Jamaica has reported a 23.7 percent increase in cruise passenger arrivals in 2011 in its recently released Annual Travel Statistics 2011 report. More than 1.1 million passengers visited in 2011, compared to 909,619 in 2010.

Total visitor arrivals to Jamaica in 2011 were 2.0 million of which cruise passengers made up approximately 37 percent.

Foreign land visitors spend an average of $115.74 per day, while cruise  passengers spent an average of $71.27 per day.

The goal, however, is to raise passenger spending to $120, according to William Tatham, vice president of shipping and marine operations for the Jamaica Port Authority.

Tatham told Cruise Industry News that the spending in Falmouth already was significantly higher than in Octho Rios and Montego Bay. In addition, attraction owners are becoming more savy in terms of encouraging passenger spending, and the government has recently expanded the list of items that can be sold duty free and is looking to expand further.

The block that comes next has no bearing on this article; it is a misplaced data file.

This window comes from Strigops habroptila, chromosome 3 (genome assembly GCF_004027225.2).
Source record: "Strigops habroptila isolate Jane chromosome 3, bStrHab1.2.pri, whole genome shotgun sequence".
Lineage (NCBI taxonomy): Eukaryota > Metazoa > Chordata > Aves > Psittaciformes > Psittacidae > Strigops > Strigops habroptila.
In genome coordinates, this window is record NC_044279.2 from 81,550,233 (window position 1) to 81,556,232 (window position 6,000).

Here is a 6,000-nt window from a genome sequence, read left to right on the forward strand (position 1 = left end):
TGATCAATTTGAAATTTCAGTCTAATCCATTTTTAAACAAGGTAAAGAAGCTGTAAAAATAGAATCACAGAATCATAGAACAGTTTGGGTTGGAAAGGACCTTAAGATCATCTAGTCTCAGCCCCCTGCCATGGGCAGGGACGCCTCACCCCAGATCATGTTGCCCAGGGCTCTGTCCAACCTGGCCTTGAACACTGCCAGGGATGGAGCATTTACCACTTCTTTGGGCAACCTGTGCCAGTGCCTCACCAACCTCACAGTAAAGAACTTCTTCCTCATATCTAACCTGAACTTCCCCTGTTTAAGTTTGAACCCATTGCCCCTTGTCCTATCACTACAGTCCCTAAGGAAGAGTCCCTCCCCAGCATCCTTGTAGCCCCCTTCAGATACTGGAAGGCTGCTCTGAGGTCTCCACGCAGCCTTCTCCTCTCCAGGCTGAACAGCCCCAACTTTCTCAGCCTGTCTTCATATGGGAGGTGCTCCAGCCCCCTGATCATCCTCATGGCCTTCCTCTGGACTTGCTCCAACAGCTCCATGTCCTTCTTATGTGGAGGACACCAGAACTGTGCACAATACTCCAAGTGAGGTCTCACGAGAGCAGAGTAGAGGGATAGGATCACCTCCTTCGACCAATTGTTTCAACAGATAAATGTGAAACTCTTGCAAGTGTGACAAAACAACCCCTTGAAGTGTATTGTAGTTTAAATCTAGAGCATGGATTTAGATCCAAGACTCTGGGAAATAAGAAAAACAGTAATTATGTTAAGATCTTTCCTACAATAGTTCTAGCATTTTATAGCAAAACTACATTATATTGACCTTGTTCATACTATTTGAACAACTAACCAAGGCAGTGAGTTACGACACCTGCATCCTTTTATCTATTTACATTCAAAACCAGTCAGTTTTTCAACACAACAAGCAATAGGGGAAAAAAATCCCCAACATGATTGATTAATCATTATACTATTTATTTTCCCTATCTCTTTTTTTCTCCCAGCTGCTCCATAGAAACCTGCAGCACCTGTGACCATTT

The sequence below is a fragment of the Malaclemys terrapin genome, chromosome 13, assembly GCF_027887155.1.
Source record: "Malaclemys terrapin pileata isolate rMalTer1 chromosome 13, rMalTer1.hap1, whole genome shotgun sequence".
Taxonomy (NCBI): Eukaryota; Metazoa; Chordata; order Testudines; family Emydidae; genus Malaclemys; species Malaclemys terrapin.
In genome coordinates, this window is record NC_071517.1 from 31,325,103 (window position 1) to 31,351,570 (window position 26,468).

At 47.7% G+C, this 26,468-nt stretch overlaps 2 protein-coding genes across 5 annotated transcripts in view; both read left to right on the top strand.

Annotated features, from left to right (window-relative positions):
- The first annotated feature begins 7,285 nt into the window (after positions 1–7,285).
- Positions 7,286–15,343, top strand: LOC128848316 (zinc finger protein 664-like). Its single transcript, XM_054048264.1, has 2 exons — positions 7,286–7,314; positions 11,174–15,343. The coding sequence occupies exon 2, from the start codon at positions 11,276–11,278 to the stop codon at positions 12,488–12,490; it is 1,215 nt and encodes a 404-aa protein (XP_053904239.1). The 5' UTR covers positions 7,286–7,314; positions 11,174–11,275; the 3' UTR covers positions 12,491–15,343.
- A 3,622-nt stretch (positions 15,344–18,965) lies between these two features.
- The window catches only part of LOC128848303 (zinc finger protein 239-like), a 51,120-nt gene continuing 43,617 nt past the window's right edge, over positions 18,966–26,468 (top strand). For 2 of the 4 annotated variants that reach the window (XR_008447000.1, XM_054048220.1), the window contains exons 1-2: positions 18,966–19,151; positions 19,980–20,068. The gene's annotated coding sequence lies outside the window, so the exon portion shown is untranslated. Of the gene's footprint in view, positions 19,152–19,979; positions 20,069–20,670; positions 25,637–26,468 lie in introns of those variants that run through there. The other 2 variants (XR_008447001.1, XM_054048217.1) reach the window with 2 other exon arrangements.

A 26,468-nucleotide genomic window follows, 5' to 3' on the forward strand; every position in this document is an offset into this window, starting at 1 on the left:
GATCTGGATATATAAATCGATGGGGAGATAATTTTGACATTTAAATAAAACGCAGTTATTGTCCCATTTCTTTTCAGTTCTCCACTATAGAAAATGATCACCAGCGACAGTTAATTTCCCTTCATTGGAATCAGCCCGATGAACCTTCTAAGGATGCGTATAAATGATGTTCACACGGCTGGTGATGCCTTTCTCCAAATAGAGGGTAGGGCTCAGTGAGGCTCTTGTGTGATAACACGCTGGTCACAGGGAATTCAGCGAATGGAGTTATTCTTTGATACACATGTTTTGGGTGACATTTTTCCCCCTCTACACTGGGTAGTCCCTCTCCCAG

"Jamaica also continues to add to its stable of attractions and shore excursion offerings," Tatham said.

"It is our intention to look at Montego Bay and Ocho Rios and apply what we are learning in Falmouth to create the right environment for shopping and restaurants.

The main reason for the increase in cruise passengers was the opening of the new Falmouth port, contributing 456,442 passengers on 110 ship calls, or 40.6 percent of the total number of passengers.

The Port of Ochio Rios accounted for 417,520 passengers or 37.1 percent of the total, and Montego Bay posted 250,491 passengers, or 22.3 percent of the total.

The ships carrying the most passengers to Jamaica in 2011 were the Oasis of the Seas, with 21 calls to Falmouth and 125,023 passengers, and the Carnival Conquest, with 35 calls to Montego Bay and 120,526 passengers.

Other major callers were from Celebrity Cruises, Costa Cruises, Holland America Line, MSC Cruises, Norwegian Cruise Line, P&O Cruises, Princess Cruises and Pullmantur Cruises.

With Falmouth, Jamaica has been able to generate more year-round traffic so the winter season concentration is less pronounced than in many other ports, although 60 percent of the passenger traffic came from January through April and in November and December (2011).